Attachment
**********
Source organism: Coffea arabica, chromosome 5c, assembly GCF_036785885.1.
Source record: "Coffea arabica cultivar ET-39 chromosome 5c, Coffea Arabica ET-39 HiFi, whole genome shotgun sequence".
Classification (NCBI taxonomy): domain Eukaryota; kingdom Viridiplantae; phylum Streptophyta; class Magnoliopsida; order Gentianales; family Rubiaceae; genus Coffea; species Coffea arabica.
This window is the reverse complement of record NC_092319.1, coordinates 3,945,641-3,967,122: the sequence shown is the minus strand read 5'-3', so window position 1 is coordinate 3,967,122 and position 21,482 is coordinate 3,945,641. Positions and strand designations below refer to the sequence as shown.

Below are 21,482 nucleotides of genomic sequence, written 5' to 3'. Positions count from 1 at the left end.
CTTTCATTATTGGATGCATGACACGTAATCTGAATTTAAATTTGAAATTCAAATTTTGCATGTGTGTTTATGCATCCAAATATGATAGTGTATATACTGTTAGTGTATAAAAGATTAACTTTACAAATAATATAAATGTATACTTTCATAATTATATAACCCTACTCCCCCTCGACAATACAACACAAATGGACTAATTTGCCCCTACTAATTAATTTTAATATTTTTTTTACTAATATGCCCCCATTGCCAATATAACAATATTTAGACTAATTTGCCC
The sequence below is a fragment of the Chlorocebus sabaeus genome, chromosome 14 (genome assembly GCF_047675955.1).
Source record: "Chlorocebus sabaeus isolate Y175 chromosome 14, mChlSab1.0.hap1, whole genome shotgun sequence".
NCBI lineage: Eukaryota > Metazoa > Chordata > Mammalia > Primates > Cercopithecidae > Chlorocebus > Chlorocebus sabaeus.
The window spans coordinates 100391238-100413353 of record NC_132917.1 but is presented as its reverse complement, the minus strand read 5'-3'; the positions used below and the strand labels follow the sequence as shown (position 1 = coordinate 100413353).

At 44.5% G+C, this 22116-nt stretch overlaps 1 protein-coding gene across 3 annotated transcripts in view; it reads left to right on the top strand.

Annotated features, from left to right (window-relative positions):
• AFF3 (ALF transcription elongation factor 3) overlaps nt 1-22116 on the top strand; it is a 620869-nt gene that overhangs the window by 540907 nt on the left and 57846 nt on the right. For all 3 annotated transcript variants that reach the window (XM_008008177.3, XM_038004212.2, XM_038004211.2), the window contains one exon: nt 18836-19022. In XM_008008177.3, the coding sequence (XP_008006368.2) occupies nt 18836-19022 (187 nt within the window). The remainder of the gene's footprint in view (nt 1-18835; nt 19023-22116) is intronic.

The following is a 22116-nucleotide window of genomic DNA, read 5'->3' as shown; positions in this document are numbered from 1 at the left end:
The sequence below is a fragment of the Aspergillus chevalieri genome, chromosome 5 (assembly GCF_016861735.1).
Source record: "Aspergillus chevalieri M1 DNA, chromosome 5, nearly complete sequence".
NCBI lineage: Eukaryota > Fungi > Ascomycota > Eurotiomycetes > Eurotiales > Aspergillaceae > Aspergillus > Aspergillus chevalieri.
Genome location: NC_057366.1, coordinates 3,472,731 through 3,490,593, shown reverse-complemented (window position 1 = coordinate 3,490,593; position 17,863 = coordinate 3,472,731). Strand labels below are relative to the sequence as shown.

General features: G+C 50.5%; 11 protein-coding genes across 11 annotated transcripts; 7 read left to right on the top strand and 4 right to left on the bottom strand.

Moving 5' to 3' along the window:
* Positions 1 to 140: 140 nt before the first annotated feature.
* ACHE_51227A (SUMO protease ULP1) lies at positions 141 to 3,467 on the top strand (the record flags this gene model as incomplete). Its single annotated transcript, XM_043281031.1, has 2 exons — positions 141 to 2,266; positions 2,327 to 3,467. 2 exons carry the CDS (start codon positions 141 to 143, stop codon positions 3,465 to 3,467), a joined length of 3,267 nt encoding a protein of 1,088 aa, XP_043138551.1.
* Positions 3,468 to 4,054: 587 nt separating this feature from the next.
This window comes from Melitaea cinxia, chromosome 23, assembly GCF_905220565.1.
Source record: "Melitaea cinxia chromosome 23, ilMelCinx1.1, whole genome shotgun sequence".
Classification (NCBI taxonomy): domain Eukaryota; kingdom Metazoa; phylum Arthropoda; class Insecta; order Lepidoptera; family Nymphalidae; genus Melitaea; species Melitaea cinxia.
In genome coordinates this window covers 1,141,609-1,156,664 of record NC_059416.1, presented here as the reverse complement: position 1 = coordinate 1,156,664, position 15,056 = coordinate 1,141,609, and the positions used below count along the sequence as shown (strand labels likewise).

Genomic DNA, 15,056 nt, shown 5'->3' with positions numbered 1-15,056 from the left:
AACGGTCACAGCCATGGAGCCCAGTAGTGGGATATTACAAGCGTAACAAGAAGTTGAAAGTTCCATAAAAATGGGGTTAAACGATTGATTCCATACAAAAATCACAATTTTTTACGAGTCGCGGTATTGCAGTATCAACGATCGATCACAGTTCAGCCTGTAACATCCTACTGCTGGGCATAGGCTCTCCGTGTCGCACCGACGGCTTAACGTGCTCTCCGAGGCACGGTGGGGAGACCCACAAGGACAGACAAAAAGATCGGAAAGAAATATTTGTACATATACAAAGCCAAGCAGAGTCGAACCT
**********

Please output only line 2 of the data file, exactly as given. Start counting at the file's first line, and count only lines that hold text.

Source record: "Coffea arabica cultivar ET-39 chromosome 5c, Coffea Arabica ET-39 HiFi, whole genome shotgun sequence".